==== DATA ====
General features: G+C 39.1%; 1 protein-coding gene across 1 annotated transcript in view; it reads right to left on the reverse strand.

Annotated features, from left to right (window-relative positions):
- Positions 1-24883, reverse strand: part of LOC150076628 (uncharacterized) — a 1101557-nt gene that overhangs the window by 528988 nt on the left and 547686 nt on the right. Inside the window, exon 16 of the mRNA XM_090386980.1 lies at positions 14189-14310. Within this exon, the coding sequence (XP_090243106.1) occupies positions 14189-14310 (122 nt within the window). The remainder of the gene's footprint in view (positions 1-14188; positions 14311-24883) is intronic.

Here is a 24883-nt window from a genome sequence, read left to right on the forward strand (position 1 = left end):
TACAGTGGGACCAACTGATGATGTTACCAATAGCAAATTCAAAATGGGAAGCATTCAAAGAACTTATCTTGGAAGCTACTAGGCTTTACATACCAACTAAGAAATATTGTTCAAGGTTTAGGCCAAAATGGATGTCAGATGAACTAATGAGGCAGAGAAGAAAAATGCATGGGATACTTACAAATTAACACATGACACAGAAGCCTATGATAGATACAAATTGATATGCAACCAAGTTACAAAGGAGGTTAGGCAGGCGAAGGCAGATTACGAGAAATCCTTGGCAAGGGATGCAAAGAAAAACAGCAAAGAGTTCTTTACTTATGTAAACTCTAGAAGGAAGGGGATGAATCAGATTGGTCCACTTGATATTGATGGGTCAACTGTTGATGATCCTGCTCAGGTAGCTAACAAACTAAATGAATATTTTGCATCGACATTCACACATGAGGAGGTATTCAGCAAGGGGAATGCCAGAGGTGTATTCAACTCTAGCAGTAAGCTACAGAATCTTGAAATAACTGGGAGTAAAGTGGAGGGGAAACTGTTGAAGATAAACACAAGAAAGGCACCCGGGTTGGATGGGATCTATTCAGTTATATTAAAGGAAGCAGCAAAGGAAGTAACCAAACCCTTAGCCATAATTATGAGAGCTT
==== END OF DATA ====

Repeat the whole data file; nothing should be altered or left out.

General features: G+C 39.1%; 1 protein-coding gene across 1 annotated transcript in view; it reads right to left on the reverse strand.

Annotated features, from left to right (window-relative positions):
- Positions 1-24883, reverse strand: part of LOC150076628 (uncharacterized) — a 1101557-nt gene that overhangs the window by 528988 nt on the left and 547686 nt on the right. Inside the window, exon 16 of the mRNA XM_090386980.1 lies at positions 14189-14310. Within this exon, the coding sequence (XP_090243106.1) occupies positions 14189-14310 (122 nt within the window). The remainder of the gene's footprint in view (positions 1-14188; positions 14311-24883) is intronic.

Here is a 24883-nt window from a genome sequence, read left to right on the forward strand (position 1 = left end):
TACAGTGGGACCAACTGATGATGTTACCAATAGCAAATTCAAAATGGGAAGCATTCAAAGAACTTATCTTGGAAGCTACTAGGCTTTACATACCAACTAAGAAATATTGTTCAAGGTTTAGGCCAAAATGGATGTCAGATGAACTAATGAGGCAGAGAAGAAAAATGCATGGGATACTTACAAATTAACACATGACACAGAAGCCTATGATAGATACAAATTGATATGCAACCAAGTTACAAAGGAGGTTAGGCAGGCGAAGGCAGATTACGAGAAATCCTTGGCAAGGGATGCAAAGAAAAACAGCAAAGAGTTCTTTACTTATGTAAACTCTAGAAGGAAGGGGATGAATCAGATTGGTCCACTTGATATTGATGGGTCAACTGTTGATGATCCTGCTCAGGTAGCTAACAAACTAAATGAATATTTTGCATCGACATTCACACATGAGGAGGTATTCAGCAAGGGGAATGCCAGAGGTGTATTCAACTCTAGCAGTAAGCTACAGAATCTTGAAATAACTGGGAGTAAAGTGGAGGGGAAACTGTTGAAGATAAACACAAGAAAGGCACCCGGGTTGGATGGGATCTATTCAGTTATATTAAAGGAAGCAGCAAAGGAAGTAACCAAACCCTTAGCCATAATTATGAGAGCTT